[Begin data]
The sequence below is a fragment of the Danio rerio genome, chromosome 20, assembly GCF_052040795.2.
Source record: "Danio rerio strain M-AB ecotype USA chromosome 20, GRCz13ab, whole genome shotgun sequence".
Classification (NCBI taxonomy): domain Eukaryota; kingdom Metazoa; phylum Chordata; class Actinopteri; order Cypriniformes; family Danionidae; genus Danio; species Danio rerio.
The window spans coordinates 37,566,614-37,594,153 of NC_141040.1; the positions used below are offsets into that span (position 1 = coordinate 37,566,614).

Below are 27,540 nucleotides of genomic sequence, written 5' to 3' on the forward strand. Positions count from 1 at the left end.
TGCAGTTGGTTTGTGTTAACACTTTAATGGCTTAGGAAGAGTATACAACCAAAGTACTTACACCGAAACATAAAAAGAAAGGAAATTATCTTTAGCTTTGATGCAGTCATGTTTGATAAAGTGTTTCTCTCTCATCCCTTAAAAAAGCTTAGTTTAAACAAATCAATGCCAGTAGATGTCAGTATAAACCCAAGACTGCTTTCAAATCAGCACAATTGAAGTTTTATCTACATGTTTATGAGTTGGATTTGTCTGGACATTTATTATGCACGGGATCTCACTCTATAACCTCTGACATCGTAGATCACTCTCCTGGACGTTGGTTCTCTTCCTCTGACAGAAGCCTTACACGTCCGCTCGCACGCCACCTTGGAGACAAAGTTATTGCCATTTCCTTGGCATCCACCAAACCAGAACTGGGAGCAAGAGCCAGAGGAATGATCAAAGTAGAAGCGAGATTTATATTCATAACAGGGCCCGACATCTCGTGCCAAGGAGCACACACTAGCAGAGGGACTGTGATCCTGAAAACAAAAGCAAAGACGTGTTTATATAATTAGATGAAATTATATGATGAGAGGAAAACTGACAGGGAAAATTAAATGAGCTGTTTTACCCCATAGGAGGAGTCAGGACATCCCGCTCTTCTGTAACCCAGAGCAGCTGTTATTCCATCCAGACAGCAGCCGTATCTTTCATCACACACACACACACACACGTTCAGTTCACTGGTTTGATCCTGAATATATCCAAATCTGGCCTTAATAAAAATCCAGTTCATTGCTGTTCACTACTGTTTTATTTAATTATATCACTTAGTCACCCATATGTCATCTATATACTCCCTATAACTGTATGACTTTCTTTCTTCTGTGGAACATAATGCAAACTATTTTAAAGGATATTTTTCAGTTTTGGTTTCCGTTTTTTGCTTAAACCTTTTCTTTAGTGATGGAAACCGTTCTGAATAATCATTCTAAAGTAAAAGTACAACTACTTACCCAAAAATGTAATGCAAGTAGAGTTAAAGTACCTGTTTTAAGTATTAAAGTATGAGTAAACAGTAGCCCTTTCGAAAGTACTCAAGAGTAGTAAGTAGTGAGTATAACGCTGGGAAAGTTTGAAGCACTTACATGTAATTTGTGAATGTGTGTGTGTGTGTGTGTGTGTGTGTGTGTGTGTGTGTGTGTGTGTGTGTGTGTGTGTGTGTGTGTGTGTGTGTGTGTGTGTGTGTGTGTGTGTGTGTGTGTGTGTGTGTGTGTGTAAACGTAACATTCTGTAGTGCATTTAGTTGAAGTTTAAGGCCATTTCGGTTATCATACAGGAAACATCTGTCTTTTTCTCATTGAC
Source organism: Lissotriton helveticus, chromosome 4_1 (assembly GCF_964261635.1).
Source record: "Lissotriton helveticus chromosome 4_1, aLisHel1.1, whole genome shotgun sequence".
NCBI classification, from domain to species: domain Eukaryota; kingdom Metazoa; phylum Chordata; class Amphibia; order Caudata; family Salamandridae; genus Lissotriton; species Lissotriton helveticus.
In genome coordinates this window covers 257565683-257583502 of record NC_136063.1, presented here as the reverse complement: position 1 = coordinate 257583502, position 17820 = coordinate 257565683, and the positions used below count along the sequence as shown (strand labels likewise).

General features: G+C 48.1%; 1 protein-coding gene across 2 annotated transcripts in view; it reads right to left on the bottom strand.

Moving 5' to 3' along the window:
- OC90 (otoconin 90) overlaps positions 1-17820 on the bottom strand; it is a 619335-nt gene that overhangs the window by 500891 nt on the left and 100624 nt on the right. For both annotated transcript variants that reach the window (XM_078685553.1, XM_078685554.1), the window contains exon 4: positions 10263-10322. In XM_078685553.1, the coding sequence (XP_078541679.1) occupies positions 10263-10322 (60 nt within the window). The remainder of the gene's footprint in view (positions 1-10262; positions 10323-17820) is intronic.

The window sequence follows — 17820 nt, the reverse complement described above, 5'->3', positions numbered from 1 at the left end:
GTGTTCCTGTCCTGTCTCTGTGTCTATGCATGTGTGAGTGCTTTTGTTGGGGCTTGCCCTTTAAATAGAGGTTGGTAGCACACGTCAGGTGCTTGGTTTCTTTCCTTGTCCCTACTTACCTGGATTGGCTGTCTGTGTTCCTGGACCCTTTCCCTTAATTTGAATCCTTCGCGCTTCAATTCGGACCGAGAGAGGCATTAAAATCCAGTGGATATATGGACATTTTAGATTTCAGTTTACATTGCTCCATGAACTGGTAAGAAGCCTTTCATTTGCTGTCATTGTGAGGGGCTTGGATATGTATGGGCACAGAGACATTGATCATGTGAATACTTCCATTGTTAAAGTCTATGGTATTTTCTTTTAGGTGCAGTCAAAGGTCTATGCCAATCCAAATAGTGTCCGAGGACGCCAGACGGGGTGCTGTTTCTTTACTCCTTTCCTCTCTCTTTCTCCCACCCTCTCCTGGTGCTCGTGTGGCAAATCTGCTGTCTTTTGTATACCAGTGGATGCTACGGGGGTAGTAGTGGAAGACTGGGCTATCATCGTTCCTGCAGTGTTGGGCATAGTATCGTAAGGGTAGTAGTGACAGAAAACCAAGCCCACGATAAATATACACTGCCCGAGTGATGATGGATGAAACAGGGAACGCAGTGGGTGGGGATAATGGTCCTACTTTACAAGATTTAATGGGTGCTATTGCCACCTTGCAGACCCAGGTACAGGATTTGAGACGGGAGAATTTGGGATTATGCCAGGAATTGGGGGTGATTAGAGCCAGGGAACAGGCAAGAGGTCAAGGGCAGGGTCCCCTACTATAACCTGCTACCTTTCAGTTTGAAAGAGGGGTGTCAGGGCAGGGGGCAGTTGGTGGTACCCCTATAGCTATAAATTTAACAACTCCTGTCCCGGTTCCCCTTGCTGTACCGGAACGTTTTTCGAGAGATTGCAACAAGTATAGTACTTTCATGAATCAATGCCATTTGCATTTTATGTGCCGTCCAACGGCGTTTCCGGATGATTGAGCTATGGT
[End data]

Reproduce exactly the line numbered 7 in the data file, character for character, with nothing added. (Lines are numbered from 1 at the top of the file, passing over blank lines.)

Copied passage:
Source organism: Lissotriton helveticus, chromosome 4_1 (assembly GCF_964261635.1).